Expenditure incurred from planting plants that are not listed by the Commissioner is deducted under a rule provided for "non-listed horticultural plants". It retains the same treatment that was previously provided for vines and trees and operates as a kind of default rule for horticultural plants not listed by the Commissioner.
Amortising planting expenditure
Under section DO 4C of the Income Tax Act 1994 and section DO 4B of the Income Tax Act 2004, expenditure on planting listed horticultural plants must be amortised at the rates determined by the Commissioner under section 91AAB of the Tax Administration Act 1994, unless it is deducted in relation to planting replacement plants under section DO 4D of the 1994 Act or section DO 4C of the 2004 Act.
Non-listed horticultural plant expenditure must be amortised at the 12 percent rate provided under section DO 4 and item 12 in Part A of Schedule 7 of the 1994 Act or section DO 4 and item 8 in Part A of Schedule 7 of the 2004 Act.
Deducting replacement planting expenditure
Section DO 4D of the 1994 Act and section DO 4C of the 2004 Act allow a limited amount of replacement planting expenditure to be fully deducted in the year it is incurred. These deductions are limited to a maximum of 15% of an orchard being replaced over a three-year period. Allowing some replacement planting expenditure to be deducted is comparable to the treatment of repair and maintenance expenditure such as for pruning plants. Within a three-year period, replacements in any one year may be deducted in that year in relation to up to 7.5% of an orchard. Thus if 7.5% of an orchard is replaced and immediately deducted in each of the first two years of a three-year period, no replacement planting can be deducted in the third year of that period.
These rules are based on allowing up to 5% of an orchard on average to be replaced and deducted in a year. Any other replacements must be capitalised and amortised using the rates set by the Commissioner.
For example, 4% of an orchard could be replaced and deducted under this rule for the current year when in the preceding year 7.5% and the year prior to that 3.5% of the orchard was replaced and deducted. Replacement planting of more than 4% of the orchard in the current year would have to be amortised.
The proportion of the orchard replaced is measured by reference to the land affected by replacement planting activities. Changing the density at which plants are planted should not affect the extent to which a deduction is allowed for replacement plantings.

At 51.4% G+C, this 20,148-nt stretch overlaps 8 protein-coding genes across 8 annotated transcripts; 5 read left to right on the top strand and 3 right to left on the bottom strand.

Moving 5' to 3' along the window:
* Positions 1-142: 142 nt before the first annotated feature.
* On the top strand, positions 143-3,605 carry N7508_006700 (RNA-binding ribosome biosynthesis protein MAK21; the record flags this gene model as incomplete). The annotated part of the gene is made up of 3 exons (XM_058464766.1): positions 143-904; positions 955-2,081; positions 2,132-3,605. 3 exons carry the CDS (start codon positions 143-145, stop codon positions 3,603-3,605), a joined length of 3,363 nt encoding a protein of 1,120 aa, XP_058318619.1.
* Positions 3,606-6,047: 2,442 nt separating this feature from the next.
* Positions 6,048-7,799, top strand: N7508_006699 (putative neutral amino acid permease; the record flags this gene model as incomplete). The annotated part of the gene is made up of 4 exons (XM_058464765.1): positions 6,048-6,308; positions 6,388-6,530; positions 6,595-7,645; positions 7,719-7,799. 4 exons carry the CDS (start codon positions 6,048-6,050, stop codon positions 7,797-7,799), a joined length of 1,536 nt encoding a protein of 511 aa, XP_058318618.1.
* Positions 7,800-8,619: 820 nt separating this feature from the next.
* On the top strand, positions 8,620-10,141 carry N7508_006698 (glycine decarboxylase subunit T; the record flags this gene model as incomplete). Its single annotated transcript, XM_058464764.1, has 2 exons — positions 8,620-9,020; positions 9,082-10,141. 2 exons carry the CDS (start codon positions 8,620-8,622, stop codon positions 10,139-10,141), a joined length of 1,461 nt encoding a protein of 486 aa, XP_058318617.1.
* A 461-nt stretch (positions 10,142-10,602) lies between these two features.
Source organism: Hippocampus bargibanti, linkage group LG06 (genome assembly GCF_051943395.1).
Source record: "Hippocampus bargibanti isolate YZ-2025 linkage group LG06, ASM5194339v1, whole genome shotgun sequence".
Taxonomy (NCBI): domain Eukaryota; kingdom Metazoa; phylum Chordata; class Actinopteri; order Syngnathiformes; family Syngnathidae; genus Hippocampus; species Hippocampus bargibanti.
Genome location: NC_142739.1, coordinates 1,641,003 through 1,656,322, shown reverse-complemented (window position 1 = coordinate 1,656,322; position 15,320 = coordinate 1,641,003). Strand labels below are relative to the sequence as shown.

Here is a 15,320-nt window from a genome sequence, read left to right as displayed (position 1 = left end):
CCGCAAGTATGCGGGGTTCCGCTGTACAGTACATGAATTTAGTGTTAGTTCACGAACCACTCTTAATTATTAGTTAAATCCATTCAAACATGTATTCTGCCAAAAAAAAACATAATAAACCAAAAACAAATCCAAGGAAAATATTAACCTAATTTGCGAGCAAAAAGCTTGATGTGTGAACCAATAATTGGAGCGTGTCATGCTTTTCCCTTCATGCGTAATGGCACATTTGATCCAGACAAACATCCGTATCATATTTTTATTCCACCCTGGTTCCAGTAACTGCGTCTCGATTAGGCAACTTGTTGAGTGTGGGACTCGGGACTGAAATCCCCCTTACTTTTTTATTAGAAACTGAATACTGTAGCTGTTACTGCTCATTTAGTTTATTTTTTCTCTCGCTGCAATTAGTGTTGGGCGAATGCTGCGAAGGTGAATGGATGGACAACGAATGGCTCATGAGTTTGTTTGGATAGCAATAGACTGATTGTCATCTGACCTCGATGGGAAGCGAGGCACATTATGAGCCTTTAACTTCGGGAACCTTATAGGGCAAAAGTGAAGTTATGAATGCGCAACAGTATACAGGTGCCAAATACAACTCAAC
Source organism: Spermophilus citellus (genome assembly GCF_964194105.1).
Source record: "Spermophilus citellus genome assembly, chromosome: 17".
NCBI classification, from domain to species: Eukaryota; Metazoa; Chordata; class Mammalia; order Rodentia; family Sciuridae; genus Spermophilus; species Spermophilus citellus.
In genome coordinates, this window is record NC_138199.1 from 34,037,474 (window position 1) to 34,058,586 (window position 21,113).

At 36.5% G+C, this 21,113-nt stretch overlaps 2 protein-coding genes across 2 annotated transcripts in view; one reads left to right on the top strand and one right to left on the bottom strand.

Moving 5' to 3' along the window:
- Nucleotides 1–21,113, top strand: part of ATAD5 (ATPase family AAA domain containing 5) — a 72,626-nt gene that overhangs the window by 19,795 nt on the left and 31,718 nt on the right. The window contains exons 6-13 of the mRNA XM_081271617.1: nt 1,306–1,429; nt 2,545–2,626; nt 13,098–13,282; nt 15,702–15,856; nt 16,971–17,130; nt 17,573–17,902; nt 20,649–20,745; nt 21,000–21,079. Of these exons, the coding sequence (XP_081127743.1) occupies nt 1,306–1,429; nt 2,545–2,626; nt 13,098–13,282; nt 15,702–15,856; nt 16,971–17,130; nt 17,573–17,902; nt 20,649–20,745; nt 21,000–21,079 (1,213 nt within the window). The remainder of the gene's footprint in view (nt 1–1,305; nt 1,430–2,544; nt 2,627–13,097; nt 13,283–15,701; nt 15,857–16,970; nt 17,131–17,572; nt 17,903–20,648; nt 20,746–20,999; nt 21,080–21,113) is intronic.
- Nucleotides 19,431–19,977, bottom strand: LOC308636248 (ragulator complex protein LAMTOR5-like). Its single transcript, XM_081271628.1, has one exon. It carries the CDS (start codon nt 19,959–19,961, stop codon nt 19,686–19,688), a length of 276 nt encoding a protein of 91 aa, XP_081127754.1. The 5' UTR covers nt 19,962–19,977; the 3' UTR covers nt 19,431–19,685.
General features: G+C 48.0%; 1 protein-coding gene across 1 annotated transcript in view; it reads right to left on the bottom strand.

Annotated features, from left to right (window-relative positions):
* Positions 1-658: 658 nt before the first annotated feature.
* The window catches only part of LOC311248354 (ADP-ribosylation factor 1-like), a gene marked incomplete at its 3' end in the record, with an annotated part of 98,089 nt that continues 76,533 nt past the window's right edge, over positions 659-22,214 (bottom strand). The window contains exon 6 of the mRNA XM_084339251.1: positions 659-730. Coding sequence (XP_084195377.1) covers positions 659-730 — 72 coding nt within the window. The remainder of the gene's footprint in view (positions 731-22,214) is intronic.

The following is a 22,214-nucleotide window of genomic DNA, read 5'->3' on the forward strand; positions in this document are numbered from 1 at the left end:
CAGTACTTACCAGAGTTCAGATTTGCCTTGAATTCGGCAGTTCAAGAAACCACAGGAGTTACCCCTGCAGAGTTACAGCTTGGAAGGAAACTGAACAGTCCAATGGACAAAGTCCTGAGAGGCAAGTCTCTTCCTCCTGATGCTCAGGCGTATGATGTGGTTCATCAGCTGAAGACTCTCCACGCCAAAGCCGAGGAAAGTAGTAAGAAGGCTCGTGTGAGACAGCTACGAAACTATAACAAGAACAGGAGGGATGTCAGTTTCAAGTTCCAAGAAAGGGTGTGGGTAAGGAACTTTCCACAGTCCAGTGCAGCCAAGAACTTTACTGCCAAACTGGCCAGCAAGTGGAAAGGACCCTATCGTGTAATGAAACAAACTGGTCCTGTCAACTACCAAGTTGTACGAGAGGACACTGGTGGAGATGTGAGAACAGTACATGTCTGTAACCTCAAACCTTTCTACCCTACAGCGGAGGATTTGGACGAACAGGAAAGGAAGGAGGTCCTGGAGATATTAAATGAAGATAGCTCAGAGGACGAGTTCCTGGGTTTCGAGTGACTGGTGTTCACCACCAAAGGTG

Writing off planting expenditure
A plant that is not replaced with a plant for which an immediate deduction is taken can be written off by deducting its book value when it ceases to exist or to be used as part of a business to derive income (section DO 4C(5) and section DO 4B(6)).
However, if a plant is replaced with a replacement plant for which an immediate deduction is taken, the plant cannot be written off because it is, in effect, treated as repairing and maintaining an existing plant. For tax purposes, the new plant is treated as a continuation of the old plant. Thus the book value of the old plant can be allocated to the new plants or any other plants, such as those in the same block. The rules leave it open for growers to choose the method of allocating these book values in a way that best suits their business (section DO4C(6) and section DO 4B(7)).
Key definitions in both the 1994 and 2004 Income Tax Acts are "diminished value", "estimated useful life", "listed horticultural plant", "non-listed horticultural plant", "planting", "plot", "replacement area fraction" and "replacement plant".
The amendments to the Income Tax Act 1994 came in to force on 21 December 2004, the date of Royal assent, and apply from the 2003-04 income years. The amendments relating to listed horticultural plants will not have effect until an administrative determination is made by the Commissioner under new section 91AAB in the amendments to the Tax Administration Act 1994. Amendments to the Income Tax Act 2004 come into force from 1 April 2005. A related consequential amendment is made to section 44C of the Tax Administration Act 1994, also with force from 1 April 2005.